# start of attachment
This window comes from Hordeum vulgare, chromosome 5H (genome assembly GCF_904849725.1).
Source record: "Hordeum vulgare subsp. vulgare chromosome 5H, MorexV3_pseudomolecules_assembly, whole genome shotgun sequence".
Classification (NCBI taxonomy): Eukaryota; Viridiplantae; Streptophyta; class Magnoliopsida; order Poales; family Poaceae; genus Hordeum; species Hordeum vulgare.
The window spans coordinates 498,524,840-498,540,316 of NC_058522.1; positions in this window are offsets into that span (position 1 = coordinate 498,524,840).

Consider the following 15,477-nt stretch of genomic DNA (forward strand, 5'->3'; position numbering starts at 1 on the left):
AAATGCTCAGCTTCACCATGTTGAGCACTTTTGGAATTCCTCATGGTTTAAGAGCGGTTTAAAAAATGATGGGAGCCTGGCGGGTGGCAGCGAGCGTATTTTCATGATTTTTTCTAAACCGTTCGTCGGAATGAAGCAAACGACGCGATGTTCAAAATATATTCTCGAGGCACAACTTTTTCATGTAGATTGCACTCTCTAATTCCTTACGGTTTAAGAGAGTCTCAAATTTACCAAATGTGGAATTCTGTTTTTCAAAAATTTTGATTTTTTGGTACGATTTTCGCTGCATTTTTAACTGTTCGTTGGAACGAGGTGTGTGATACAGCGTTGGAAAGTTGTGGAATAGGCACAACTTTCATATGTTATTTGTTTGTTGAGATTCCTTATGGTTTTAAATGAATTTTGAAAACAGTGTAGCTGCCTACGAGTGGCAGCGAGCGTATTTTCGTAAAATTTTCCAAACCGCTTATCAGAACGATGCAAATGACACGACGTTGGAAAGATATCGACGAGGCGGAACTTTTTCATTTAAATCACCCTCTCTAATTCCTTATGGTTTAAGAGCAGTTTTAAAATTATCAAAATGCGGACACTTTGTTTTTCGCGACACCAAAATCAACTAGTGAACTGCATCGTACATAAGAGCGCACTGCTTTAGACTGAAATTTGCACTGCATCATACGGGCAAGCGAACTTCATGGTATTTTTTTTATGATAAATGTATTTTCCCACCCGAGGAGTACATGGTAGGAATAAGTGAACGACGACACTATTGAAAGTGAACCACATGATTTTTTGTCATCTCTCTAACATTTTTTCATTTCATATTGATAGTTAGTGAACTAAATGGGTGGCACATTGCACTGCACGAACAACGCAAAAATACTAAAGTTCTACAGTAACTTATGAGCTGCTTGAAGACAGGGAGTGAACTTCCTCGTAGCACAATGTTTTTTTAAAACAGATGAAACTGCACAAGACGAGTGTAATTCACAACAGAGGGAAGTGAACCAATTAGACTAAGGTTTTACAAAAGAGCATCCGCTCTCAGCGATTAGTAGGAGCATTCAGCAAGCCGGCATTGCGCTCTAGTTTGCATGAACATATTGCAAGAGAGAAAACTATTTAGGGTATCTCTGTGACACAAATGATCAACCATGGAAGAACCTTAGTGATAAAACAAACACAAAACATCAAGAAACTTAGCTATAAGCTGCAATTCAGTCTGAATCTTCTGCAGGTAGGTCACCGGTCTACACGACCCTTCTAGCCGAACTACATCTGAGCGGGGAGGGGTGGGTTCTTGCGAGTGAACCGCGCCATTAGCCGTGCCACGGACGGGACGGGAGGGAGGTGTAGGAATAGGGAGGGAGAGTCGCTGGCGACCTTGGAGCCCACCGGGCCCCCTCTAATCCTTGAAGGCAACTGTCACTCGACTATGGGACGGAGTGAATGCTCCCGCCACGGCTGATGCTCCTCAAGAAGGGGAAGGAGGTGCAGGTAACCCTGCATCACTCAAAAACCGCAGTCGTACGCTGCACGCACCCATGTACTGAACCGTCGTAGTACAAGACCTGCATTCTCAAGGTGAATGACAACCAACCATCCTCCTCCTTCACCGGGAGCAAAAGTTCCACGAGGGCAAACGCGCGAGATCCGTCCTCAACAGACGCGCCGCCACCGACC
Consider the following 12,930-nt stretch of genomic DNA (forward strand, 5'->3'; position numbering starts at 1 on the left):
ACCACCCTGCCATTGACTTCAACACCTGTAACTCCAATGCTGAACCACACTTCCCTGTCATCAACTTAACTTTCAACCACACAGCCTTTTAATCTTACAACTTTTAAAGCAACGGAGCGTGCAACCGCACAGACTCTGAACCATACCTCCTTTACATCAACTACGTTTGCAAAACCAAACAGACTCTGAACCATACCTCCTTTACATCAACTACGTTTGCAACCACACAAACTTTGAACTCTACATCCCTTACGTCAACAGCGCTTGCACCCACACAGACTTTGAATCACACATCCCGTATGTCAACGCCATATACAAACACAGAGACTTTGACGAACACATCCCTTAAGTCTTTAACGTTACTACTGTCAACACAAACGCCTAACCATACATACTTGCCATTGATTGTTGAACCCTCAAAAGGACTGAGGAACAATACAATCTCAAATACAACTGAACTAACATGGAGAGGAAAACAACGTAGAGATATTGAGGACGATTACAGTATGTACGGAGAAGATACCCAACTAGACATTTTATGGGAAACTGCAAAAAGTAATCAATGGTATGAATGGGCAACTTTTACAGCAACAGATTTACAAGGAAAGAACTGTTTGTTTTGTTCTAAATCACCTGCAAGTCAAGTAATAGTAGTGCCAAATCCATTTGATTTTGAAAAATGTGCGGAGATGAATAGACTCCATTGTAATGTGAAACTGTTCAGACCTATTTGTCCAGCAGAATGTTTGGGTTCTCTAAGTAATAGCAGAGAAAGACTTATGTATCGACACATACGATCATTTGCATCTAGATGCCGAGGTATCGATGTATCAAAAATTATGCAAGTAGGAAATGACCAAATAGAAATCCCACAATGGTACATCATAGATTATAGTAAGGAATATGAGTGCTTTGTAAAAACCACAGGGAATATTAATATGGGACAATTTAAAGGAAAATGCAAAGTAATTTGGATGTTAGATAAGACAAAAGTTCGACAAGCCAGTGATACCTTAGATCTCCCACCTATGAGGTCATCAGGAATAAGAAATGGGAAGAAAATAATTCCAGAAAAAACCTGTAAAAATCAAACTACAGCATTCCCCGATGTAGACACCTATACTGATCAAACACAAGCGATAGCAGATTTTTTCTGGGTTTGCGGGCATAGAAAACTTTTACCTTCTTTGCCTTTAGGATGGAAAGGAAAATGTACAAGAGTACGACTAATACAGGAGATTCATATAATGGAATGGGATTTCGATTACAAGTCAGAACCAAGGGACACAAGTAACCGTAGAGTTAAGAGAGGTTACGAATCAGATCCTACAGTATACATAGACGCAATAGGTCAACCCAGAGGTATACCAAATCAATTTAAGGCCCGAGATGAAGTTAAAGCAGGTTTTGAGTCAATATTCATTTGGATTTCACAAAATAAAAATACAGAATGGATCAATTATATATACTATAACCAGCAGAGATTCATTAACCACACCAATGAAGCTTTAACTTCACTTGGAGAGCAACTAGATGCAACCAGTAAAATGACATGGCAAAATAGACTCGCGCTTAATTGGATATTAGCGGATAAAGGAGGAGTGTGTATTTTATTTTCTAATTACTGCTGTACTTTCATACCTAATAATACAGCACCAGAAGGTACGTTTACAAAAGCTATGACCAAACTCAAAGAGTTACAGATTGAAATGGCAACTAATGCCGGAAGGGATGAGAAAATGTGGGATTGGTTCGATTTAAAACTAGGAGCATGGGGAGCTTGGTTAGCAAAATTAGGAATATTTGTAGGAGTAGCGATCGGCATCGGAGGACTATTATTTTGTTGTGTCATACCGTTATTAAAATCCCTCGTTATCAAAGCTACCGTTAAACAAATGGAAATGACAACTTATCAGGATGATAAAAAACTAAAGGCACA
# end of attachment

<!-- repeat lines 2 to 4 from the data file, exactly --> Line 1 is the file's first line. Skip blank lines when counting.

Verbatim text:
Source record: "Hordeum vulgare subsp. vulgare chromosome 5H, MorexV3_pseudomolecules_assembly, whole genome shotgun sequence".
Classification (NCBI taxonomy): Eukaryota; Viridiplantae; Streptophyta; class Magnoliopsida; order Poales; family Poaceae; genus Hordeum; species Hordeum vulgare.
The window spans coordinates 498,524,840-498,540,316 of NC_058522.1; positions in this window are offsets into that span (position 1 = coordinate 498,524,840).